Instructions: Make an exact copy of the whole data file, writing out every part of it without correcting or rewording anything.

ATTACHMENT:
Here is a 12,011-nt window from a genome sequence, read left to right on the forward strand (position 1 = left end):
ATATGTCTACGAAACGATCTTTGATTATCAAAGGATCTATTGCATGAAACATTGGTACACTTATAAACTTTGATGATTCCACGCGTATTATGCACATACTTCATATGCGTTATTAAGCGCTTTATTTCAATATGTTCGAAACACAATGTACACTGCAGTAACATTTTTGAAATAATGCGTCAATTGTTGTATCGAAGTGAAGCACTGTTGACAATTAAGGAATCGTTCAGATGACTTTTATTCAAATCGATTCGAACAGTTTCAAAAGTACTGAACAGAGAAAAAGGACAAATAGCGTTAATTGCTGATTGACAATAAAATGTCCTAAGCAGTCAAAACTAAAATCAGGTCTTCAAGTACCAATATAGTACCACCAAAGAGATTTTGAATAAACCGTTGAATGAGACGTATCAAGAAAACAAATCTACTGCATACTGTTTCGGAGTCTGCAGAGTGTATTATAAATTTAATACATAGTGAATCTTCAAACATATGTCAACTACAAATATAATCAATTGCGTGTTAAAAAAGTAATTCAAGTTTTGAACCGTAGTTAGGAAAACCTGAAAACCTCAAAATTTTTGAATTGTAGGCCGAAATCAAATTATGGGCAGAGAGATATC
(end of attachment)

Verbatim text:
Here is a 12,011-nt window from a genome sequence, read left to right on the forward strand (position 1 = left end):
ATATGTCTACGAAACGATCTTTGATTATCAAAGGATCTATTGCATGAAACATTGGTACACTTATAAACTTTGATGATTCCACGCGTATTATGCACATACTTCATATGCGTTATTAAGCGCTTTATTTCAATATGTTCGAAACACAATGTACACTGCAGTAACATTTTTGAAATAATGCGTCAATTGTTGTATCGAAGTGAAGCACTGTTGACAATTAAGGAATCGTTCAGATGACTTTTATTCAAATCGATTCGAACAGTTTCAAAAGTACTGAACAGAGAAAAAGGACAAATAGCGTTAATTGCTGATTGACAATAAAATGTCCTAAGCAGTCAAAACTAAAATCAGGTCTTCAAGTACCAATATAGTACCACCAAAGAGATTTTGAATAAACCGTTGAATGAGACGTATCAAGAAAACAAATCTACTGCATACTGTTTCGGAGTCTGCAGAGTGTATTATAAATTTAATACATAGTGAATCTTCAAACATATGTCAACTACAAATATAATCAATTGCGTGTTAAAAAAGTAATTCAAGTTTTGAACCGTAGTTAGGAAAACCTGAAAACCTCAAAATTTTTGAATTGTAGGCCGAAATCAAATTATGGGCAGAGAGATATC